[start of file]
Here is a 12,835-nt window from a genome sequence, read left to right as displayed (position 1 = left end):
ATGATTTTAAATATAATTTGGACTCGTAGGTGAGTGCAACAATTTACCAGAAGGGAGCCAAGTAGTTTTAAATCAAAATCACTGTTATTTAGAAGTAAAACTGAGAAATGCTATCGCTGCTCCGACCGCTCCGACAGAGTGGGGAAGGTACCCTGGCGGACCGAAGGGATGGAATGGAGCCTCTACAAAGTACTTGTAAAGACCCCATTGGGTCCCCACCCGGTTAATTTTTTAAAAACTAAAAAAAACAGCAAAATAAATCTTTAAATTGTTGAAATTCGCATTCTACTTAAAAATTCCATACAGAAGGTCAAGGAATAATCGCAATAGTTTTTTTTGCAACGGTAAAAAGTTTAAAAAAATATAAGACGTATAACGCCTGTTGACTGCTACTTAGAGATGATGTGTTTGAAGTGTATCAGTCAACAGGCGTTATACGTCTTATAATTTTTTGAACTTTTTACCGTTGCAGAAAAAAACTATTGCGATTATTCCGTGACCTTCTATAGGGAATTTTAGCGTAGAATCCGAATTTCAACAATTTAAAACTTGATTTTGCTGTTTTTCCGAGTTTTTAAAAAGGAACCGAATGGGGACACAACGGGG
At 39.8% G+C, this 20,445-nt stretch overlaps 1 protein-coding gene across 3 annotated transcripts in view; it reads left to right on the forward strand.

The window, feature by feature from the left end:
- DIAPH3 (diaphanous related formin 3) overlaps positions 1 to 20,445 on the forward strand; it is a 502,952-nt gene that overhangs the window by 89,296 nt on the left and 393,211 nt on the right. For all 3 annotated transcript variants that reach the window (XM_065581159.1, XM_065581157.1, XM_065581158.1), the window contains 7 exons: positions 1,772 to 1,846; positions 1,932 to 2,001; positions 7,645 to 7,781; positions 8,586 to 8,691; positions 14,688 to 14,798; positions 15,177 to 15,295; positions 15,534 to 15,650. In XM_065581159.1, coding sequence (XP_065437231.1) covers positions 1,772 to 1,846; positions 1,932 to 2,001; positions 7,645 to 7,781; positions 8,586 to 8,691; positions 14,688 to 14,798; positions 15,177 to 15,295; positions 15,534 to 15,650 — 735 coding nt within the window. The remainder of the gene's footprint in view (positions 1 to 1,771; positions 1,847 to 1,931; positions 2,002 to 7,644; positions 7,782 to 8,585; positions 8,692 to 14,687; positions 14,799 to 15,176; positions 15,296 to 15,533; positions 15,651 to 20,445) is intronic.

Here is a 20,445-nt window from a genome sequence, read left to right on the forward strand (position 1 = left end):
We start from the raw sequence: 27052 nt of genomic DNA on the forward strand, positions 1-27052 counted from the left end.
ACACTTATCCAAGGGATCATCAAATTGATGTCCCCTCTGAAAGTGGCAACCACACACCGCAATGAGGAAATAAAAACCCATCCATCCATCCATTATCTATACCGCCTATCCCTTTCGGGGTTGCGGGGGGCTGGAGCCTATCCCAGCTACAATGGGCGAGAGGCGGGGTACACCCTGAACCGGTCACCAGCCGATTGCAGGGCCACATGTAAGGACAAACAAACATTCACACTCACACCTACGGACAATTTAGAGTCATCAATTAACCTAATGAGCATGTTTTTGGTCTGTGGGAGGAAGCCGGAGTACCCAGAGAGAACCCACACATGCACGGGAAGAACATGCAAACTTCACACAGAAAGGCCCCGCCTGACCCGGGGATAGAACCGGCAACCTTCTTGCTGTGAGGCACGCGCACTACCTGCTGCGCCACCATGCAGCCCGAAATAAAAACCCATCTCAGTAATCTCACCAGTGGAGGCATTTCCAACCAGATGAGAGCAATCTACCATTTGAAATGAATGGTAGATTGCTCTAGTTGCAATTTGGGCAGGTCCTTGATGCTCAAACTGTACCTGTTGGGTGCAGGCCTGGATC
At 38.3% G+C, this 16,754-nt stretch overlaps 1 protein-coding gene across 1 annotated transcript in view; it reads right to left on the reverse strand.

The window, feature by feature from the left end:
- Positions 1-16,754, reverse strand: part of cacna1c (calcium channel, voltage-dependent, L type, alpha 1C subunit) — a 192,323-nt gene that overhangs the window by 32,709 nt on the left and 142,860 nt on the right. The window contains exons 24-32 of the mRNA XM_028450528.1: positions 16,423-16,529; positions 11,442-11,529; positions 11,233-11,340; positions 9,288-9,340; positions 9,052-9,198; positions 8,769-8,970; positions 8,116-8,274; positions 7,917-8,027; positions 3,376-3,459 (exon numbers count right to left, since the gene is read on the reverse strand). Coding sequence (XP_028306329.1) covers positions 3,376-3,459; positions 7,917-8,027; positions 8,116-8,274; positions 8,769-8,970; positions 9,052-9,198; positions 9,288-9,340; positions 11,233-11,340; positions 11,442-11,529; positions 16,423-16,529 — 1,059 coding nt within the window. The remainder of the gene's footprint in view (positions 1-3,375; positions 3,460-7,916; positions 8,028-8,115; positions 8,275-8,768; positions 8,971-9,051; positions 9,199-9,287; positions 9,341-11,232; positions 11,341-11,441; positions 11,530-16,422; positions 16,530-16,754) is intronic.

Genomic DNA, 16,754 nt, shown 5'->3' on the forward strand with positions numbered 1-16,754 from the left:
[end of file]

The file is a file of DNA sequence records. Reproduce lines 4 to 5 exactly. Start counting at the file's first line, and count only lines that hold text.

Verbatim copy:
The window, feature by feature from the left end:
- DIAPH3 (diaphanous related formin 3) overlaps positions 1 to 20,445 on the forward strand; it is a 502,952-nt gene that overhangs the window by 89,296 nt on the left and 393,211 nt on the right. For all 3 annotated transcript variants that reach the window (XM_065581159.1, XM_065581157.1, XM_065581158.1), the window contains 7 exons: positions 1,772 to 1,846; positions 1,932 to 2,001; positions 7,645 to 7,781; positions 8,586 to 8,691; positions 14,688 to 14,798; positions 15,177 to 15,295; positions 15,534 to 15,650. In XM_065581159.1, coding sequence (XP_065437231.1) covers positions 1,772 to 1,846; positions 1,932 to 2,001; positions 7,645 to 7,781; positions 8,586 to 8,691; positions 14,688 to 14,798; positions 15,177 to 15,295; positions 15,534 to 15,650 — 735 coding nt within the window. The remainder of the gene's footprint in view (positions 1 to 1,771; positions 1,847 to 1,931; positions 2,002 to 7,644; positions 7,782 to 8,585; positions 8,692 to 14,687; positions 14,799 to 15,176; positions 15,296 to 15,533; positions 15,651 to 20,445) is intronic.